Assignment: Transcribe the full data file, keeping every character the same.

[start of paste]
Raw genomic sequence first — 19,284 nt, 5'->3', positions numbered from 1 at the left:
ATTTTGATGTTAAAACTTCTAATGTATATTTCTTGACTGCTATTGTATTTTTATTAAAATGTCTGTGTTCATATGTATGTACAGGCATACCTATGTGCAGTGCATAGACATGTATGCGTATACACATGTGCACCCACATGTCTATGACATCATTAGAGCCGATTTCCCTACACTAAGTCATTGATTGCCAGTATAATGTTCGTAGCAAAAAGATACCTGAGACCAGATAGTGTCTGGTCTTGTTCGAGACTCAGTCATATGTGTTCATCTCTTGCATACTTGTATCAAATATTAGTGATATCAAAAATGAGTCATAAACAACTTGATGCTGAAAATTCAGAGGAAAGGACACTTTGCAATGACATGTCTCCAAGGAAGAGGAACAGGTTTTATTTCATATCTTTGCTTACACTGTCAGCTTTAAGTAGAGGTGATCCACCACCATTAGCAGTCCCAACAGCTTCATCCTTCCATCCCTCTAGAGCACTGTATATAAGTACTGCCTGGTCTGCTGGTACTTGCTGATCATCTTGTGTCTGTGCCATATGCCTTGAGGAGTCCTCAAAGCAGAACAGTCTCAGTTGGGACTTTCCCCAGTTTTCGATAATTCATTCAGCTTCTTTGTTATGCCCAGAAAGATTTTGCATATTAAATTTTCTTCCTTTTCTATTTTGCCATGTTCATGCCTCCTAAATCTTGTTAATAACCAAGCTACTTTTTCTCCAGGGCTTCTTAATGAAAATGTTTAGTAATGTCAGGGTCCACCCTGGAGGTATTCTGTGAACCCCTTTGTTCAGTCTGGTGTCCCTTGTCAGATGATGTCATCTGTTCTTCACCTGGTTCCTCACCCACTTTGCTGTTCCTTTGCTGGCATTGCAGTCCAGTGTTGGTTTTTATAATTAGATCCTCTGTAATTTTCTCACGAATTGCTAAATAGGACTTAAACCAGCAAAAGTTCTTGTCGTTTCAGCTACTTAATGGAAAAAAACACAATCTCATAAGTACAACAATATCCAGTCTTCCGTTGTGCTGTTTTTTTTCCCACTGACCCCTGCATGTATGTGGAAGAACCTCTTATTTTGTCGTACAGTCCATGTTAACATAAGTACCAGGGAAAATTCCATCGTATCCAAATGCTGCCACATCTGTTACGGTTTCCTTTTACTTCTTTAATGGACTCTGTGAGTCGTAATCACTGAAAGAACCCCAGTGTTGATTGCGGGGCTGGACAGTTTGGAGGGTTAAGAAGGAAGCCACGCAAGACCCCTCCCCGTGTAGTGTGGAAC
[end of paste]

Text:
Raw genomic sequence first — 19,284 nt, 5'->3', positions numbered from 1 at the left:
ATTTTGATGTTAAAACTTCTAATGTATATTTCTTGACTGCTATTGTATTTTTATTAAAATGTCTGTGTTCATATGTATGTACAGGCATACCTATGTGCAGTGCATAGACATGTATGCGTATACACATGTGCACCCACATGTCTATGACATCATTAGAGCCGATTTCCCTACACTAAGTCATTGATTGCCAGTATAATGTTCGTAGCAAAAAGATACCTGAGACCAGATAGTGTCTGGTCTTGTTCGAGACTCAGTCATATGTGTTCATCTCTTGCATACTTGTATCAAATATTAGTGATATCAAAAATGAGTCATAAACAACTTGATGCTGAAAATTCAGAGGAAAGGACACTTTGCAATGACATGTCTCCAAGGAAGAGGAACAGGTTTTATTTCATATCTTTGCTTACACTGTCAGCTTTAAGTAGAGGTGATCCACCACCATTAGCAGTCCCAACAGCTTCATCCTTCCATCCCTCTAGAGCACTGTATATAAGTACTGCCTGGTCTGCTGGTACTTGCTGATCATCTTGTGTCTGTGCCATATGCCTTGAGGAGTCCTCAAAGCAGAACAGTCTCAGTTGGGACTTTCCCCAGTTTTCGATAATTCATTCAGCTTCTTTGTTATGCCCAGAAAGATTTTGCATATTAAATTTTCTTCCTTTTCTATTTTGCCATGTTCATGCCTCCTAAATCTTGTTAATAACCAAGCTACTTTTTCTCCAGGGCTTCTTAATGAAAATGTTTAGTAATGTCAGGGTCCACCCTGGAGGTATTCTGTGAACCCCTTTGTTCAGTCTGGTGTCCCTTGTCAGATGATGTCATCTGTTCTTCACCTGGTTCCTCACCCACTTTGCTGTTCCTTTGCTGGCATTGCAGTCCAGTGTTGGTTTTTATAATTAGATCCTCTGTAATTTTCTCACGAATTGCTAAATAGGACTTAAACCAGCAAAAGTTCTTGTCGTTTCAGCTACTTAATGGAAAAAAACACAATCTCATAAGTACAACAATATCCAGTCTTCCGTTGTGCTGTTTTTTTTCCCACTGACCCCTGCATGTATGTGGAAGAACCTCTTATTTTGTCGTACAGTCCATGTTAACATAAGTACCAGGGAAAATTCCATCGTATCCAAATGCTGCCACATCTGTTACGGTTTCCTTTTACTTCTTTAATGGACTCTGTGAGTCGTAATCACTGAAAGAACCCCAGTGTTGATTGCGGGGCTGGACAGTTTGGAGGGTTAAGAAGGAAGCCACGCAAGACCCCTCCCCGTGTAGTGTGGAAC